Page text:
Howard Campbell, Gleaner Writer
Christopher Gonzalez and Judith Blake looking at a controversial piece, 'Triangle', at the official opening of Gallery Barrington in September, 2006. - Colin Hamilton/Freelance Photographer
ARTIST CHRISTOPHER Gonzalez was living in Atlanta, Georgia in 1981 when he heard the Jamaica government was planning to build a statue in tribute to reggae superstar Bob Marley, who died in May that year.
"I wrote to them and told them that I would be honoured to do it because personally I loved the man's music before he even got big," Gonzalez told the Inter Press Service in October, 2002.
His bid was successful, but the Kingston-born Gonzalez would get more than he bargained for.
One of Jamaica's outstanding sculptors, Gonzalez died Saturday evening, age 65, at the Cornwall Regional Hospital in St James.
For all his accomplishments, he is synonymous with his widely criticised bronze Marley statue. The figure, with tree-like roots, did not get the approval of the government nor Marley's family and was never officially unveiled.
David Boxer, curator at the National Gallery of Jamaica, said Gonzalez never got over that slight.
"It's something he never got out of his craw; the rejection wounded him," Boxer said.
On Boxer's recommendation, Gonzalez' Marley piece was moved to the National Gallery where it stood for nearly 20 years before it was moved in October 2002 to the Island Village theme museum in Ocho Rios.
The government commissioned another respected Jamaican sculptor, Alvin Marriott, to do a second Marley statue. That was unveiled in 1984.
Boxer, acting on behalf of the Office of the Prime Minister, said he visited Gonzalez in Atlanta in 1982 to check on the statue's progress. Even then, he knew there would be some issues with the committee guiding the project, which included then prime minister Edward Seaga, Marley's mother Cedella Booker and his widow, Rita.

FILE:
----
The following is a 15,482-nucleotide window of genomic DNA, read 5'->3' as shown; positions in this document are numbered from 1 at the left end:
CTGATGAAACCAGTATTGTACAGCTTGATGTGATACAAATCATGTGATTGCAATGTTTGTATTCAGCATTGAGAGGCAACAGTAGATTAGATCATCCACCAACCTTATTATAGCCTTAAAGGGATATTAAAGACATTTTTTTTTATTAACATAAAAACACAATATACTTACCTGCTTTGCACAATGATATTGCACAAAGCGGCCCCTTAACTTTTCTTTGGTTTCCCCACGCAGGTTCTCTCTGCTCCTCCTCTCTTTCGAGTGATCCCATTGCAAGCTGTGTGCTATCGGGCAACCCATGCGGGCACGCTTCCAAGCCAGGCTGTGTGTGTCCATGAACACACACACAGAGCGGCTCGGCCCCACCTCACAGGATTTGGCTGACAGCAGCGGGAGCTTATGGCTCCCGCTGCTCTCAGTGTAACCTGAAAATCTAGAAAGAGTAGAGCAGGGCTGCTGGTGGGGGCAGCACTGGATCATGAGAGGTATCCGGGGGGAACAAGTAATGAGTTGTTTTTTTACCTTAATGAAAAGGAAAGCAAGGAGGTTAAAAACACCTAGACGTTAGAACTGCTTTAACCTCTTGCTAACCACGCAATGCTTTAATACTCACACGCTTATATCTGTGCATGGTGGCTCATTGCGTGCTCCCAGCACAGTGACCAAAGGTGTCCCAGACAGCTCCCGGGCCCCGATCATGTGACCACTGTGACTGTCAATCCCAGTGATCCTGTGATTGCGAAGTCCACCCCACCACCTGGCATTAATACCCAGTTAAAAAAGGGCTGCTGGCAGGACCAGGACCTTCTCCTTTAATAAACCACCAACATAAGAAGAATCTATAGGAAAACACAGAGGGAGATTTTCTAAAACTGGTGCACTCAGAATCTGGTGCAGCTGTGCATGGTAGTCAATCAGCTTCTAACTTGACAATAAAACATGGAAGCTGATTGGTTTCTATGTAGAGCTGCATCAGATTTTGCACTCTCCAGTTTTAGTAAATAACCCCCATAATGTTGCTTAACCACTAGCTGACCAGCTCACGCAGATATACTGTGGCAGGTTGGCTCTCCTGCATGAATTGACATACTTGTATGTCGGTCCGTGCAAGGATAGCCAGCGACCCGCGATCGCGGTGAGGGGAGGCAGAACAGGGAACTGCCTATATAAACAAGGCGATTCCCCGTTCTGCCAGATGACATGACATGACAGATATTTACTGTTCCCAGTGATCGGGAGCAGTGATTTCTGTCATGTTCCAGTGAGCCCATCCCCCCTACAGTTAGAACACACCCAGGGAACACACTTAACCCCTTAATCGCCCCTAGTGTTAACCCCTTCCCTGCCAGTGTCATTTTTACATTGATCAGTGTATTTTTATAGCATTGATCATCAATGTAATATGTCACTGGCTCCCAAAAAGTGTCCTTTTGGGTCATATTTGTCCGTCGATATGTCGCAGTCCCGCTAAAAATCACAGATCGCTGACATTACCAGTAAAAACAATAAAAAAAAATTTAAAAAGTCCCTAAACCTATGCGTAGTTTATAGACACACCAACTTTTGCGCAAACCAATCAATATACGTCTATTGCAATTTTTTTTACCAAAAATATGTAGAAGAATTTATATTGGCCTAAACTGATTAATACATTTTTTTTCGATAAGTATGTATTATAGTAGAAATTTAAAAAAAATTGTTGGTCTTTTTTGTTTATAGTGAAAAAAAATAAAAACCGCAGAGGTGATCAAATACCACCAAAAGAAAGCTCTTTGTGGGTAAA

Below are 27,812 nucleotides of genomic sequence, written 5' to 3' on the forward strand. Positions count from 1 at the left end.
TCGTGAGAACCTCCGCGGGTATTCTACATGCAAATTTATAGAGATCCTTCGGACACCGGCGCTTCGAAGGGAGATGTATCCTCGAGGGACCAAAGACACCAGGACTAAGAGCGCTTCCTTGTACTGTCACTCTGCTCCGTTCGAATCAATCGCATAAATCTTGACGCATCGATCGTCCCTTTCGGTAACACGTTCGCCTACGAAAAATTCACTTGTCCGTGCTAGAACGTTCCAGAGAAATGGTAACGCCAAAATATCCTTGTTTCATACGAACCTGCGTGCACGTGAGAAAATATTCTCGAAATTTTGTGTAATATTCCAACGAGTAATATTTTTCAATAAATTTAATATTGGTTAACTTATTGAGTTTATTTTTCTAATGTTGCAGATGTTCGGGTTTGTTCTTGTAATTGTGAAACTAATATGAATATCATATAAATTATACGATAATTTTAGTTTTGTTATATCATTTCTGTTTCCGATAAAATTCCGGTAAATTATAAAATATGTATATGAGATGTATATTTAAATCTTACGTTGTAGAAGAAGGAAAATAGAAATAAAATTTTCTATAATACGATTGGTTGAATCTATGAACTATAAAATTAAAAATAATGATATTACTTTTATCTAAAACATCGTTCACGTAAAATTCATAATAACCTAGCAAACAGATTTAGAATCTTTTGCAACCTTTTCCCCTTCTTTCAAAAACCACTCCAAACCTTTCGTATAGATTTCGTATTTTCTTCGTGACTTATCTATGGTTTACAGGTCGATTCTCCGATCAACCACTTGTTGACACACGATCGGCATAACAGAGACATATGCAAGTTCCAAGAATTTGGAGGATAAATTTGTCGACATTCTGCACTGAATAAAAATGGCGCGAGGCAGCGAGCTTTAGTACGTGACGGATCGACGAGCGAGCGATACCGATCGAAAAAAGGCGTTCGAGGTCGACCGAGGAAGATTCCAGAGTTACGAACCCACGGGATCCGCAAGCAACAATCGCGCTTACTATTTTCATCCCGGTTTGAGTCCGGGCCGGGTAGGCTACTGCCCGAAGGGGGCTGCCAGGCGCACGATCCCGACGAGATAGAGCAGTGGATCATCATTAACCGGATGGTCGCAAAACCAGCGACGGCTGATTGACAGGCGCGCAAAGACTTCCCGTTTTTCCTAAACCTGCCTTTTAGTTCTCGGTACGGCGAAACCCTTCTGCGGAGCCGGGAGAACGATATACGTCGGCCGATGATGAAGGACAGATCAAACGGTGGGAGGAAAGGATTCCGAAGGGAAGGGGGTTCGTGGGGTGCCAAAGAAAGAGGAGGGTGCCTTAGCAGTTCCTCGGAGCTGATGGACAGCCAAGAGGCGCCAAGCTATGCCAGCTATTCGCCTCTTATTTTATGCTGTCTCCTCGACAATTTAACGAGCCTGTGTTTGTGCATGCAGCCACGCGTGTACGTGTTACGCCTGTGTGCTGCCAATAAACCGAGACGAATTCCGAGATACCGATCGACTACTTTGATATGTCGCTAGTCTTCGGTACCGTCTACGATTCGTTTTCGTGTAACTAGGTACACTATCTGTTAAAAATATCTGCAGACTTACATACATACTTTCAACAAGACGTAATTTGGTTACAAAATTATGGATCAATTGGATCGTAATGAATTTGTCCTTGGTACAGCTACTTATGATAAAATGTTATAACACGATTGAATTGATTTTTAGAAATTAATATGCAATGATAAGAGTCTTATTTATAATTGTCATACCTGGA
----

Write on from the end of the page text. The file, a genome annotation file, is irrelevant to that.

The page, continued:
"I expressed to him a bit of concern about his concept, I hoped they could appreciate it," Boxer recalled. "It was a pleasing work as far as I was concerned."
When the statue arrived in Jamaica, it caused a furore. Rita Marley and Bunny Wailer, who co-founded the Wailers group with Bob Marley, were angered; they said it bore no resemblance to the singer, while it was ridiculed by citizens who saw it.
In his interview with the Inter Press Service, Gonzalez said he was angry that the statue was 'gathering dust' at the National Gallery.
"Everytime I went there and saw it I got pissed off, I raised hell with the officials about the disrespect they showed the piece," he said.
A graduate of the Jamaica School of Art, Christopher Gonzalez announced himself as an artist of note in the mid-1960s when he was commissioned to do the Coat of Arms and a bust of National Hero George William Gordon. Some of his later work would earn him many admirers, but shocked others. Among these was a statue of Christ with protruding phallus; it was rejected by the local Roman Catholic Church.
Christopher Gonzalez returned to Jamaica in 1984. He told the Inter Press Service that he wanted to take his Marley statue on a tour.
"I'd like to embark on a money-making thing for it because I never made anything from it. It was a true labour of love," he said.